- Catholic. More than 200 institutions in the United States consider themselves affiliated with the Catholic Church, according to the Association of Catholic Colleges and Universities. These institutions are defined by a shared Christian vision and goals, reflection in the light of faith, fidelity to tradition, and commitment to service. Though about 65 percent of all undergraduates in Catholic schools are of the Catholic faith, these colleges encourage anyone to attend.
- Lutheran. Part of the Protestant Christian group, the beginnings of the Lutheran Church can be traced back to Martin Luther, who tacked his Ninety Five Theses to the door of the chapel. Those searching for a Lutheran College will find many affiliations, including the Evangelical Lutheran Church, the Evangelical Lutheran Synod, Independent Lutheran, and more. Over 80 million people around the world call the Lutheran Church home, so it is safe to say that students in a Lutheran college will be in good company.
- Methodist. Another Protestant Christian group, Methodist schools are based not just on excellent educational principles, but also on building loving relationships through social service. This emphasis on helping the poor and building up the life of the average person often leads to large service projects that often involve the entire campus. In addition to the United Methodist Church, there are over 40 denominations under the Methodist umbrella.
One of the most important questions for a person of faith looking into Christian colleges is simple: Just how Christian is this school? But the answer to that question can be as complex and varied as the hundreds of Christian schools out there to choose from.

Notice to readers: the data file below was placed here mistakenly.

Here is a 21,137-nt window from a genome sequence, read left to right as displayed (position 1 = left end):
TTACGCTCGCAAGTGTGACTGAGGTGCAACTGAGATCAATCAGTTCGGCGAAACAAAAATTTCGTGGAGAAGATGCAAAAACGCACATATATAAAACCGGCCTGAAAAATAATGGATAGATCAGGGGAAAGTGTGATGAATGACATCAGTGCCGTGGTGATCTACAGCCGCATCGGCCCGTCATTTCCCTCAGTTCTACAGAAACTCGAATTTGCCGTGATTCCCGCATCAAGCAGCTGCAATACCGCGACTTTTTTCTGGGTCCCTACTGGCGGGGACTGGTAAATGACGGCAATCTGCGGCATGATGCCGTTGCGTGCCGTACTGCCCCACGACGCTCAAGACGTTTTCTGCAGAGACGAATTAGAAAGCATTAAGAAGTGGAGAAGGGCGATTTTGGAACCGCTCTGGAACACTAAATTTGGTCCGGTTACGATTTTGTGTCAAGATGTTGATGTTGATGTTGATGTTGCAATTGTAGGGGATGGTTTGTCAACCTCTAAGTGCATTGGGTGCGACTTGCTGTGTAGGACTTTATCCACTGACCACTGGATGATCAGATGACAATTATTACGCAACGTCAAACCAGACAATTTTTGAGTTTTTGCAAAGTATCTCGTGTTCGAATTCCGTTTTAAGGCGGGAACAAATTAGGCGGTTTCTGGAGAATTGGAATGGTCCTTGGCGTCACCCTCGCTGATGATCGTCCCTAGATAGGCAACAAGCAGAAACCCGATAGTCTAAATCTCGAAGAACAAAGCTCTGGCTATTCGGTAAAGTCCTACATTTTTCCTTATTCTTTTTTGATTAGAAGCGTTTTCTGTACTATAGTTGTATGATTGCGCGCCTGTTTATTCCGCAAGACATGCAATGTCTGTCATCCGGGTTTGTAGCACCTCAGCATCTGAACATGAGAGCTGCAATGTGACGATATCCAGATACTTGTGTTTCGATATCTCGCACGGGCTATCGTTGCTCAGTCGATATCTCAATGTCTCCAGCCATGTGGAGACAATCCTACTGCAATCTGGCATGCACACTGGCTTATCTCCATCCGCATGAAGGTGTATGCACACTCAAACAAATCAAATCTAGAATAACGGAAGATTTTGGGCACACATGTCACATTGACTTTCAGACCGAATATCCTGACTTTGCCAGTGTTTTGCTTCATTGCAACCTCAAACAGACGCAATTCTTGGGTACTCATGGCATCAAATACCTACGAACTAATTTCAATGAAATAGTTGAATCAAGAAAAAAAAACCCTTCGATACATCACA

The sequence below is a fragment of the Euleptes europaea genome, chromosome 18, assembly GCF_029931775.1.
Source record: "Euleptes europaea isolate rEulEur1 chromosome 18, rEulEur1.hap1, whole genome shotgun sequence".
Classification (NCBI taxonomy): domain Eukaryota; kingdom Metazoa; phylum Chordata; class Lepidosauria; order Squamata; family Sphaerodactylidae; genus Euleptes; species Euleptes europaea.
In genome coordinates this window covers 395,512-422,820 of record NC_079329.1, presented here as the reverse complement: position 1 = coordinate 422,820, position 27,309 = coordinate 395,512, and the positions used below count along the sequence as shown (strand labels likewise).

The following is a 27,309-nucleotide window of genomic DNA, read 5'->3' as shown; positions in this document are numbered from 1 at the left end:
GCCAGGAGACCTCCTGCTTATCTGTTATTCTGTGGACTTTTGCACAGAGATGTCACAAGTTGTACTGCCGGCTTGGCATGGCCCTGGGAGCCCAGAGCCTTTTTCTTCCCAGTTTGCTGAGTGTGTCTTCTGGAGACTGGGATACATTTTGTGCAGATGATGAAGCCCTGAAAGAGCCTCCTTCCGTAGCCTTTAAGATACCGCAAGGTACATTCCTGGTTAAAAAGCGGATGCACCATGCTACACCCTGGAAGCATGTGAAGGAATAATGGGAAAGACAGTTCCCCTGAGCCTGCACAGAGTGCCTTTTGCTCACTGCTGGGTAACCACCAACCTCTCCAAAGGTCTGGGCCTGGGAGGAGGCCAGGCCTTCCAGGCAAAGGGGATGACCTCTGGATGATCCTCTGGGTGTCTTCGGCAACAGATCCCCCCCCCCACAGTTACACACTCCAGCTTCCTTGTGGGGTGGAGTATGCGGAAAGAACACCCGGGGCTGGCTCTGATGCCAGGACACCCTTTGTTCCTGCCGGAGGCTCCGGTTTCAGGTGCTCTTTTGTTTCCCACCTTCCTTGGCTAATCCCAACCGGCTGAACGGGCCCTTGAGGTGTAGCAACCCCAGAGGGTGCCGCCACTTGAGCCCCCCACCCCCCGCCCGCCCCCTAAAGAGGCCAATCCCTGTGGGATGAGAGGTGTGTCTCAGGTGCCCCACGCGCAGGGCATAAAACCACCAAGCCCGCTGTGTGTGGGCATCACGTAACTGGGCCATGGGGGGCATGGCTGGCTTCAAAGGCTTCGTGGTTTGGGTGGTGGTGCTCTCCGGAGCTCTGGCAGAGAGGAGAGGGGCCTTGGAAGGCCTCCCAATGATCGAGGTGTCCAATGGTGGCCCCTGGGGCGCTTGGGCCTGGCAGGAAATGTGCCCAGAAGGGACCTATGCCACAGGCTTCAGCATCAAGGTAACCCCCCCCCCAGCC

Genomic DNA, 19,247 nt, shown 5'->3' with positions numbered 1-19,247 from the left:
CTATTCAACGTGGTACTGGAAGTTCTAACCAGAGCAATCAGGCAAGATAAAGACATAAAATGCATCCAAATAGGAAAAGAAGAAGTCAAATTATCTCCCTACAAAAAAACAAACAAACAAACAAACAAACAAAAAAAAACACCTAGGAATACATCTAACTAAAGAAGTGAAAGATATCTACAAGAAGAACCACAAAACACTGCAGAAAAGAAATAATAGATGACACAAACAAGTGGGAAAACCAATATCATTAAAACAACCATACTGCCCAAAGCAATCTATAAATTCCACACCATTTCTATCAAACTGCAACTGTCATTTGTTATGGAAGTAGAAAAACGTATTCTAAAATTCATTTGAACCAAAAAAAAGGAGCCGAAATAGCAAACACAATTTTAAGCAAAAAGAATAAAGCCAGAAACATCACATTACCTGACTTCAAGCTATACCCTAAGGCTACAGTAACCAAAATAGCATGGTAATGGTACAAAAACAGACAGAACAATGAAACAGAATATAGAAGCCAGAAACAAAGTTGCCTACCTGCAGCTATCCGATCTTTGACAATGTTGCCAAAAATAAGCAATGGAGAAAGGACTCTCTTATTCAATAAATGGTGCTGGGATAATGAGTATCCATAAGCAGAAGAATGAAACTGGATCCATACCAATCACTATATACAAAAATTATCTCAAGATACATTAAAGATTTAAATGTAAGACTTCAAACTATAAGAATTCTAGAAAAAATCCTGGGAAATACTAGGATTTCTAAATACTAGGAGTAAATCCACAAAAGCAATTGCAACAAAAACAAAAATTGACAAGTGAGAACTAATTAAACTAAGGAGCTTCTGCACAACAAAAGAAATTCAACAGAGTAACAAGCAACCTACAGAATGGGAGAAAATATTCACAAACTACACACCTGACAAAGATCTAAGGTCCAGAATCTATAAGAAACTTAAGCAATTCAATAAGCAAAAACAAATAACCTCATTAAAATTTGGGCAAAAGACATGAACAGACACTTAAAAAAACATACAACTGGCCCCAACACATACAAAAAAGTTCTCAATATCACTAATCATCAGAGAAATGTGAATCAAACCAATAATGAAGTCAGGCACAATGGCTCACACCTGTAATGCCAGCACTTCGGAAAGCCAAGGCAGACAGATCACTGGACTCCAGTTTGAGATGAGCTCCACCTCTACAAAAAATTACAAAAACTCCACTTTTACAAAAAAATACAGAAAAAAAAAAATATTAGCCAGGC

Some colleges turn to scripture for the basis of many lessons, regardless of the class subject. Students might be expected to provide days of service to others, participate in ministry work, engage in charitable work, and otherwise tailor their extracurricular activities to their faith. Often these academic environments have beliefs infused into every corner of the experience, from clubs to classes to day-to-day life in residence halls. Some colleges are very conservative in their faith-based practices, and require both students and faculty to attend church regularly, to practice their faith on a clear and open basis, and sometimes sign a Christian doctrinal statement. This might be true whether students attend college in person or online.
The courses at these colleges definitely reflect the philosophy that religion should be an integral part of the college experience. Courses that focus on religious texts, the foundations of Christian living, ministry and divinity, and service within the church are all likely to be found in the course catalog. Even classes that would be taught at secular schools are presented with a religious, theological slant.
Other Christian colleges take a far more liberal stance when it comes to the college experience. At these institutions, the connection to the church is clear, but not necessarily integrated into every class, club or organization on campus. Charity and social activism is encouraged, but not seen as mandatory. Professors might be Christian but adhere to a different denomination. The curriculum also includes a balance of purely secular courses and those focused on the faith but not really influenced by it.
Just as many secular institutions have embraced distance learning as a primary delivery method for higher education, many Christian colleges have added online classes to their collections, as well. Learning remotely provides a flexible yet challenging experience for students, breaking down various "place and time" barriers while instilling self-discipline and organization. Furthermore, each type of online learning model provides a unique set of benefits that students at Christian colleges may find appealing: